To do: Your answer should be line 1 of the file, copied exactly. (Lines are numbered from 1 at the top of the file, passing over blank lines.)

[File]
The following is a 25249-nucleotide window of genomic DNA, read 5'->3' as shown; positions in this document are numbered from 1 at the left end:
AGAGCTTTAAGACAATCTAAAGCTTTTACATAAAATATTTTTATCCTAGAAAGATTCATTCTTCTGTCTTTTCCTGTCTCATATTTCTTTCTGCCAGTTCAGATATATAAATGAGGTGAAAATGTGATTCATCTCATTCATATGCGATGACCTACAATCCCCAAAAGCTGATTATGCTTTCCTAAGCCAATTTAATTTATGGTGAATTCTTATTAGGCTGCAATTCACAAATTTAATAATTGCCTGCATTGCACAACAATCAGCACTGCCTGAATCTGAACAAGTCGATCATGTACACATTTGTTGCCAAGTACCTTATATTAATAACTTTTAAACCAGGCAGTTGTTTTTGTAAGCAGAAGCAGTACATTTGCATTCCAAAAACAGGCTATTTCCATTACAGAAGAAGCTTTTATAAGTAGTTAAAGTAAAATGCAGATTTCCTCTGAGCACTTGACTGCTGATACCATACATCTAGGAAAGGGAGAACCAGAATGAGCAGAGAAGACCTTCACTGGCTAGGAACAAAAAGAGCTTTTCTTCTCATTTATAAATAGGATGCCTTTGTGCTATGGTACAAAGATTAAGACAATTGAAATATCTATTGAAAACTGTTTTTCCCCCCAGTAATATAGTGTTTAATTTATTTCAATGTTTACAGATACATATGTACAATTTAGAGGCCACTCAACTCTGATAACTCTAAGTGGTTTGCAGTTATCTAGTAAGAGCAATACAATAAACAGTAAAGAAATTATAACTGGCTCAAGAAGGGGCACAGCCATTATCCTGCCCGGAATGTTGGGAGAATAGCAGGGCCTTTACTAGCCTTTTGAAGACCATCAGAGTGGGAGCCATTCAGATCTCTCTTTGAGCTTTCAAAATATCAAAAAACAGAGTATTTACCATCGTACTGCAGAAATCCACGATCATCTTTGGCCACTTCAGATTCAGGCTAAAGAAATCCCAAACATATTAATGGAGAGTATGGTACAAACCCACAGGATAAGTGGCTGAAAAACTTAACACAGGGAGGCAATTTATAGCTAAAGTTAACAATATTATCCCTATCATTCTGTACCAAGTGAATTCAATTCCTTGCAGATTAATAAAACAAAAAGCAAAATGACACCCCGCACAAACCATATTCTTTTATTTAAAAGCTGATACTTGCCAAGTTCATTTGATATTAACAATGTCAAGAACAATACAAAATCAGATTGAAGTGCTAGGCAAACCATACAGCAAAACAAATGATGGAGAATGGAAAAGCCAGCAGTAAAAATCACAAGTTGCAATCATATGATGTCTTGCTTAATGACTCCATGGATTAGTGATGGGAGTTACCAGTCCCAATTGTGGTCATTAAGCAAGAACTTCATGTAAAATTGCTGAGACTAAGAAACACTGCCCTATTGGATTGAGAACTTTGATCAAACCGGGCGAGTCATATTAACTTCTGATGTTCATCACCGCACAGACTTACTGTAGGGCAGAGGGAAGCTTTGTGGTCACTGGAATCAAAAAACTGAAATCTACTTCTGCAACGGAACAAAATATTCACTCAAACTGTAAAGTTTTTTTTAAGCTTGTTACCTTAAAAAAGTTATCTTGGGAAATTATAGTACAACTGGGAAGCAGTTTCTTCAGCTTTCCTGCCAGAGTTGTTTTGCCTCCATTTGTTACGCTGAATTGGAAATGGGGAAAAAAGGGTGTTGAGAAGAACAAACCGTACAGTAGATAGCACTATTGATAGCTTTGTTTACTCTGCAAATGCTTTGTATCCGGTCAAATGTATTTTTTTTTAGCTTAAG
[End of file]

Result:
The following is a 25249-nucleotide window of genomic DNA, read 5'->3' as shown; positions in this document are numbered from 1 at the left end: